In forming a political action committee, Facebook is joining other social media companies in efforts to integrate with the political landscape.
Facebook wants more friends. And it's willing to pay for them.
The Silicon Valley social media company has for the first time formed an old-fashioned political action committee and will use it to distribute cash to candidates in the coming elections. It is just one indication of how social media companies are integrating with the political landscape in a season in which these businesses are growing presences in the campaign conversation.
"FB PAC will give our employees a way to make their voice heard in the political process by supporting candidates who share our goals of promoting the value of innovation to our economy while giving people the power to share and make the world more open and connected," a company spokesman said.
The move comes as technology companies like Facebook are moving quickly to increase their influence in Washington amid increasingly complex legislative debates about patents, monopoly status and concerns about the privacy of users.
And it reflects a new desire among the senior executives at Google, Facebook, LinkedIn and other companies to use their novel technologies to be part of the political process in ways that they haven't before.
Google co-sponsored a Republican presidential debate with Fox News last week. On Monday, Facebook held a town hall meeting featuring top House Republicans just hours after LinkedIn held a similar town hall with President Obama.
Executives at Facebook declined to offer more details about their political action committee or say which races it would make contributions to. The company confirmed the group was incorporated on Monday after it was reported that it had registered the Internet domains for FBPAC.org and FBPAC.us.
Facebook has steadily increased its presence in Washington as it has grown. In 2007 it hired its first employee in the District of Columbia, and the office now has more than a dozen, including four federally registered lobbyists. The amount they have spent lobbying Congress has grown as well.
"The increase represents a continuation of our efforts to explain how our service works as well as the important actions we take to protect people who use our service and promote the value of innovation to our economy," said Andrew Noyes, a Facebook spokesman.
The company's competitors are also increasing their presence in the nation's capital as the competition for market dominance increasingly turns to legislative and regulatory fights.
According to disclosure documents filed in July, both Facebook and Google spent more money on lobbyists in the second quarter than ever before in yet another sign that the two technology giants are concerned about getting attention in Washington. Google increased its spending on lobbyists to $2.06 million in the second quarter, up from $1.48 million in the first quarter.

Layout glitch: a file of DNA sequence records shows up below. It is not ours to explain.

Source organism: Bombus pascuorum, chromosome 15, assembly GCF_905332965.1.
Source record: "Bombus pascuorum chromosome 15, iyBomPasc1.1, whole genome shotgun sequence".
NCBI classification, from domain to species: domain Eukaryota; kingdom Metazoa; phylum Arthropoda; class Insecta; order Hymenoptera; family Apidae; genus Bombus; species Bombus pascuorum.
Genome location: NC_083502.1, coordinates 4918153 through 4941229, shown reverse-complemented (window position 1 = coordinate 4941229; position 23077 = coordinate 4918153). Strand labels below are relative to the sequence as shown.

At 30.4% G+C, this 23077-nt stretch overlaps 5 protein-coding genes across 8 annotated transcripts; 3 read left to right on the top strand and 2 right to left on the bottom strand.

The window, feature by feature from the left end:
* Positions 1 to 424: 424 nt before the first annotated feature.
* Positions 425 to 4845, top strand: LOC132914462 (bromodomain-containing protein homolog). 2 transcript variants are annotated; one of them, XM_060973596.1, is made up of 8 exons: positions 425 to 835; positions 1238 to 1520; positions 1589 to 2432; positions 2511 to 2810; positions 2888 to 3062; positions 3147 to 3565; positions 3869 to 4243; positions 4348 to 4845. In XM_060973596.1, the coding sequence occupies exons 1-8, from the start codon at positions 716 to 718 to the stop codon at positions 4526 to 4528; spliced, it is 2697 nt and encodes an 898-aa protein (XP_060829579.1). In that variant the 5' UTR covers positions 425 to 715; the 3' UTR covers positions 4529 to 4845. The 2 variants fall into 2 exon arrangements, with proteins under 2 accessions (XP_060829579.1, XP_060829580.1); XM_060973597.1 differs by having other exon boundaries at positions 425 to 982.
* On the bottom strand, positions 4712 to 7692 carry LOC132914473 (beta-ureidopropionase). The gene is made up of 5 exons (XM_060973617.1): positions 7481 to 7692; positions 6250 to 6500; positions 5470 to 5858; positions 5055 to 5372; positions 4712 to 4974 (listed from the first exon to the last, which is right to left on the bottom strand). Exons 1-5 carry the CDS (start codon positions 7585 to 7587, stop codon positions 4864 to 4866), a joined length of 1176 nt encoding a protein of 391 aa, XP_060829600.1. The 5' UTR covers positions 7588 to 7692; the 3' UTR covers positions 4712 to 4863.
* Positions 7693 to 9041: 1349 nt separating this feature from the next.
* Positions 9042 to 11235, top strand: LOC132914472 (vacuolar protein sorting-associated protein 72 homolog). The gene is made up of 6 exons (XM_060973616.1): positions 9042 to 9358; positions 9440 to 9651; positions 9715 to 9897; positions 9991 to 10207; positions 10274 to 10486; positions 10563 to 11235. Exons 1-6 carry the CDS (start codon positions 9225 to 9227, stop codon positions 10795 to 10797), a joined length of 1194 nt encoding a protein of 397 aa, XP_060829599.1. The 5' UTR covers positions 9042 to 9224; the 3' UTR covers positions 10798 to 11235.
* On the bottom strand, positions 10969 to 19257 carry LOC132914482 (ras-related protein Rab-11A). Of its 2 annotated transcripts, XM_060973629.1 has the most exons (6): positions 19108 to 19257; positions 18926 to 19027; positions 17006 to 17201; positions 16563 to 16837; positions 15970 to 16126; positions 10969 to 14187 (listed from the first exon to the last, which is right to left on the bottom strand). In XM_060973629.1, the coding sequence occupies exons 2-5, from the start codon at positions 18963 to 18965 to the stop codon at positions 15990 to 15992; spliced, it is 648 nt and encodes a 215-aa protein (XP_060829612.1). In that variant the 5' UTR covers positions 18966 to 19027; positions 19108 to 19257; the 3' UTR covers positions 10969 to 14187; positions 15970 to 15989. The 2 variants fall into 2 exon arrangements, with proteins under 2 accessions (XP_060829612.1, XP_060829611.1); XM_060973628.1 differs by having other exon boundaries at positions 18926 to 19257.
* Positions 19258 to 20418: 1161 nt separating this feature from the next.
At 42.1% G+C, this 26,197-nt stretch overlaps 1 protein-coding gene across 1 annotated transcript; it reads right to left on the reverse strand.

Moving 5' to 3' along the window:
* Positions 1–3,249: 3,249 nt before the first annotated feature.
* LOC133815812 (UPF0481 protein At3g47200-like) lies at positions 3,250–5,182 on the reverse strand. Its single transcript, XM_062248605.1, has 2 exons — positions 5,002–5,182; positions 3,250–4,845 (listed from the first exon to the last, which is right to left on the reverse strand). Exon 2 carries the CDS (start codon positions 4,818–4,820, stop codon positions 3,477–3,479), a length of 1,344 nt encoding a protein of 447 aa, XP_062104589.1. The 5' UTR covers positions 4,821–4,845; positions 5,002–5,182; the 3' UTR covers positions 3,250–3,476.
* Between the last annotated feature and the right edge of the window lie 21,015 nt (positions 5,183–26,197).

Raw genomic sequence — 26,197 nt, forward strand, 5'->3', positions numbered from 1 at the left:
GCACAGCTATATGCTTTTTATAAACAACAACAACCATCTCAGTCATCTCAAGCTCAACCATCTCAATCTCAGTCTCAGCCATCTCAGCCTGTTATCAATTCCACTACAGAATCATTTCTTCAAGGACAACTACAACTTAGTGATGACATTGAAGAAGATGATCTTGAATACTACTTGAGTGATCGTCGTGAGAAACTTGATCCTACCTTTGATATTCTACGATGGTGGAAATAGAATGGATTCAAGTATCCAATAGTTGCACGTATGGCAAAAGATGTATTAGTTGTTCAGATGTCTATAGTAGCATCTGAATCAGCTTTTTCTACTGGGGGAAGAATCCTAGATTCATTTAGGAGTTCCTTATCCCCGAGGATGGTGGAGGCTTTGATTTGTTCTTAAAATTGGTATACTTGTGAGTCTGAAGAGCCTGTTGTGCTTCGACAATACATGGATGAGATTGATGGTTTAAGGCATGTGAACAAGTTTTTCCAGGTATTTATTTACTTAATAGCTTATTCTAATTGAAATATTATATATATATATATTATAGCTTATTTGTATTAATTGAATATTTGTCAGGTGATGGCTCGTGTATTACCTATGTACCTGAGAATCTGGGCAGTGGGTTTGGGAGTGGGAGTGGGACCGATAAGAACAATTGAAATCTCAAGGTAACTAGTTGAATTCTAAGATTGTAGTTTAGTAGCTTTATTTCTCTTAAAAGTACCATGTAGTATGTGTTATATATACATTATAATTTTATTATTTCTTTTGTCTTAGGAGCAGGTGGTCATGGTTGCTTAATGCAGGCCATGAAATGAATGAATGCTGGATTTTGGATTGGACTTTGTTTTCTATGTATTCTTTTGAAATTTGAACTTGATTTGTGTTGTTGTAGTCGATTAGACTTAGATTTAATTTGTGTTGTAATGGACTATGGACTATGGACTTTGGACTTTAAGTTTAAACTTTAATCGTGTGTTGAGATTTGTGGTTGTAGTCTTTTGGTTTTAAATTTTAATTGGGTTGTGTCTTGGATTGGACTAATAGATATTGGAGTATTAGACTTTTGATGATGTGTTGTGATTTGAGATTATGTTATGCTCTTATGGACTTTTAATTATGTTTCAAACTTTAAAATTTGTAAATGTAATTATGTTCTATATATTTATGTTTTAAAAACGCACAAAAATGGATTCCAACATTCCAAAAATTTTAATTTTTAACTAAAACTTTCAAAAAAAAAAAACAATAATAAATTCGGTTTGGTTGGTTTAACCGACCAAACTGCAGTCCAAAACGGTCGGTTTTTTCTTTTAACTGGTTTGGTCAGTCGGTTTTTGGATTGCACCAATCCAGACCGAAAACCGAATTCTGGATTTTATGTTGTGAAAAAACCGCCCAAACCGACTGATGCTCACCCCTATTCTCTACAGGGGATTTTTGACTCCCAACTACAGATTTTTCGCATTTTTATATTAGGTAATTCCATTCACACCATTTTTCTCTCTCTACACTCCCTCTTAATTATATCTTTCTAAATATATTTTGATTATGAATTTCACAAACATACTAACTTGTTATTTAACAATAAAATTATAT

Facebook's spending on lobbying, while significantly less, increased to $320,000 in the second quarter, up from $230,000 in the first, according to an analysis by the Center for Responsive Politics.
Google opened its Washington office in 2006, the same year it started its own political action committee. In that year, the company's committee distributed $36,984, according to OpenSecrets.Org, which tracks campaign spending. By 2010, the committee had distributed $345,000, all for congressional campaigns.
Google's office in Washington has grown as well. It now has 11 registered lobbyists as well as engineers, sales representatives and employees who work with enterprise clients, according to a company spokeswoman.
Last week, Eric Schmidt, the chairman of Google's board and the former chief executive, testified before a subcommittee of the Senate Judiciary Committee on the issue of competition.
Mr. Schmidt told the committee that Google is in "the area" of a monopoly but is engaged in fierce competition with other companies.
Like Google, Facebook is facing increasing questions from lawmakers about the impact of its practices on its customers.
In May of 2010, the founder of Facebook, Mark Zuckerberg, wrote an opinion article in The Washington Post to respond to charges that it had acted cavalierly with user data and had made it too complicated for people to protect their privacy.
"The biggest message we have heard recently is that people want easier control over their information," Mr. Zuckerberg wrote. "Simply put, many of you thought our controls were too complex."
Jamie Court, president of Consumer Watchdog, a nonpartisan group that focuses on privacy issues, said that it is not surprising that Facebook is looking to step up its lobbying efforts, particularly given new concerns about privacy issues since Facebook announced major changes to its platform last week.
"Facebook is monetizing its platform," Mr. Court said. "This is all about how much it is going to be able to push the envelope with consumers and not have the government require it to change."
Last week, when Mr. Schmidt was testifying before the Senate subcommittee, he was followed by three professional mimes who were working with the Consumer Watchdog group as part of an effort to show what it is like "to be tracked." The group supports legislation that would allow consumers to put themselves on a "do not track list" that would be similar to the "do not call list."
Mr. Court said having the mimes follow Mr. Schmidt in Washington was intended to demonstrate "how annoying it is to be tracked in the real world and not just online."